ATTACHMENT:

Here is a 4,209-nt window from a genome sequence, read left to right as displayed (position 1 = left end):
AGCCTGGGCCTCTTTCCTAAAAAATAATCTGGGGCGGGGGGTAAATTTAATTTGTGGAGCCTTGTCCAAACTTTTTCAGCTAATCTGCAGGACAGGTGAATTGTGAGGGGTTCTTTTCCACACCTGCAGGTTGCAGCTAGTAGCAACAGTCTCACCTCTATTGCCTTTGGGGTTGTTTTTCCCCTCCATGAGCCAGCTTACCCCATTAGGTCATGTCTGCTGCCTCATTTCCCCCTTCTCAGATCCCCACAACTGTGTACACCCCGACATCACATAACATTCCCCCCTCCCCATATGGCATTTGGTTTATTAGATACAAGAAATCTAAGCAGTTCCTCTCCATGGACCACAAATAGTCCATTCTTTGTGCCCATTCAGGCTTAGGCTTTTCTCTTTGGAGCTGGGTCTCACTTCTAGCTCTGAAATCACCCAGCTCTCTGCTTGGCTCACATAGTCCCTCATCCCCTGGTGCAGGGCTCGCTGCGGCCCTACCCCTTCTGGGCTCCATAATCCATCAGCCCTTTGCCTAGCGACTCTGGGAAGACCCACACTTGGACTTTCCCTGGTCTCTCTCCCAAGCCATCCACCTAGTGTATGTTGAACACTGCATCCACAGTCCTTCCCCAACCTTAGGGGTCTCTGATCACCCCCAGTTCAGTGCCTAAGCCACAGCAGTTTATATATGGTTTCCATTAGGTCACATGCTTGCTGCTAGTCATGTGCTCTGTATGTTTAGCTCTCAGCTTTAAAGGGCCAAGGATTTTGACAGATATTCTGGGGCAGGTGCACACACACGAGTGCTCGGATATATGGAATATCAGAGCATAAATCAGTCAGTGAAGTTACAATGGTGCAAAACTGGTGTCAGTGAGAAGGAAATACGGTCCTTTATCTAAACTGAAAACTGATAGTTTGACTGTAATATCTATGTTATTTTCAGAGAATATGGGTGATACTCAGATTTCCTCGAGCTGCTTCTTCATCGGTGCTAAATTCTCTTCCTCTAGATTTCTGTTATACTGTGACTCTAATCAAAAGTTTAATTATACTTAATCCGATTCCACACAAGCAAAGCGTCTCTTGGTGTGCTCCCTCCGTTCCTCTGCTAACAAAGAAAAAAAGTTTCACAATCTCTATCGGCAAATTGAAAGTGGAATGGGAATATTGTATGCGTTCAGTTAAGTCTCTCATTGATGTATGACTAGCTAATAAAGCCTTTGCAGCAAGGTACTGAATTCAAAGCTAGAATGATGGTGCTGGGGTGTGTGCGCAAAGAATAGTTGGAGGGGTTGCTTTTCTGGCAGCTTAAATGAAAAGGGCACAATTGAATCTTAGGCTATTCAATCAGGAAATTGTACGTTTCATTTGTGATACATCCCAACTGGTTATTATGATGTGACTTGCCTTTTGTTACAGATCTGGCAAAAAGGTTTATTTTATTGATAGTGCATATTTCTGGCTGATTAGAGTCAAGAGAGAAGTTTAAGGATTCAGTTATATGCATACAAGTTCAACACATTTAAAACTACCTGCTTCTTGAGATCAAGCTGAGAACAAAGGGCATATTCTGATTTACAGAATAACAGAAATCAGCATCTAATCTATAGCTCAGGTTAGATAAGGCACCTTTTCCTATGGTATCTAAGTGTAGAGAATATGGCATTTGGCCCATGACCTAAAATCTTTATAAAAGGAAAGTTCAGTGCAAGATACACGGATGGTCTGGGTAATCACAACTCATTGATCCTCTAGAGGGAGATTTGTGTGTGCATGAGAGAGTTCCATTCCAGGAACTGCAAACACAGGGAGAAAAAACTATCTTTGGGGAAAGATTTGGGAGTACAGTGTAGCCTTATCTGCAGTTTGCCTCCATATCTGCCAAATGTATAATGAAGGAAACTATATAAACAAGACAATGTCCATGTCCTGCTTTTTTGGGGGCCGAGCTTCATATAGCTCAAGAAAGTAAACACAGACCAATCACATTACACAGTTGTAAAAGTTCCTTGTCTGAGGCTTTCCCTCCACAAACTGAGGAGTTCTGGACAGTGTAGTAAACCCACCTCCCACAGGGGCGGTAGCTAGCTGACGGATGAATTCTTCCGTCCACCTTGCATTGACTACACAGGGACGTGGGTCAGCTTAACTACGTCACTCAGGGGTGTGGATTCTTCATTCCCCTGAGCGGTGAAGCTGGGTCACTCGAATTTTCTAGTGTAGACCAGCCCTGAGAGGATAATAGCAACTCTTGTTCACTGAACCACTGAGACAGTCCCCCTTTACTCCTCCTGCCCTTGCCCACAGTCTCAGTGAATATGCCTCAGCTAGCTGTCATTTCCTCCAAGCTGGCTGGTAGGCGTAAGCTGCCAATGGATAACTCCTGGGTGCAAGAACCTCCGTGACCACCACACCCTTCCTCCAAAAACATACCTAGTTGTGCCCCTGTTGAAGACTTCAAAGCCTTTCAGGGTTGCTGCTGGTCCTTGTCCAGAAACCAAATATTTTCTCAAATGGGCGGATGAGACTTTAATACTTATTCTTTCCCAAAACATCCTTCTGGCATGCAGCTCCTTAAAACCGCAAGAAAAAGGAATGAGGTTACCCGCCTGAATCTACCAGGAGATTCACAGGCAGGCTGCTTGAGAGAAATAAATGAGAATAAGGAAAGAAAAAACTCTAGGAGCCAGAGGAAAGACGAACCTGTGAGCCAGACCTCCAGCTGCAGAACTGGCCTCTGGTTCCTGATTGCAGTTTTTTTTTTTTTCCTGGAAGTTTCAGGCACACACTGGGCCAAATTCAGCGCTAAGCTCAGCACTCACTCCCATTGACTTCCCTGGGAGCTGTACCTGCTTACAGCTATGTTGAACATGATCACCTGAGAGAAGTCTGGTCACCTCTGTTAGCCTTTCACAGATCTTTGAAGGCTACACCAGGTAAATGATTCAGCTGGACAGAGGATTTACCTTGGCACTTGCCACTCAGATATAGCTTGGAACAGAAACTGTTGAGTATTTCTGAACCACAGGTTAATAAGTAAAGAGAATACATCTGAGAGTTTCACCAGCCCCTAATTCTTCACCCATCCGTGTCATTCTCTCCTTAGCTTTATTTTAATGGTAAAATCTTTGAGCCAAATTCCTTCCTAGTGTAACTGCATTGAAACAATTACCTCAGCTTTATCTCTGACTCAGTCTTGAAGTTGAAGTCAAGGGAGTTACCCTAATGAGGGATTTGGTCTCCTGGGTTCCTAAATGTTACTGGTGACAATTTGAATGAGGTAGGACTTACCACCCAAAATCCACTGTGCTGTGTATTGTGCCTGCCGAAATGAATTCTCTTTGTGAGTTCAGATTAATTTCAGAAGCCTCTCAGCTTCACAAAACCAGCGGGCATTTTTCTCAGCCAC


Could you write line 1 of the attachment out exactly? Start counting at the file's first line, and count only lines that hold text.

Here is a 4,209-nt window from a genome sequence, read left to right as displayed (position 1 = left end):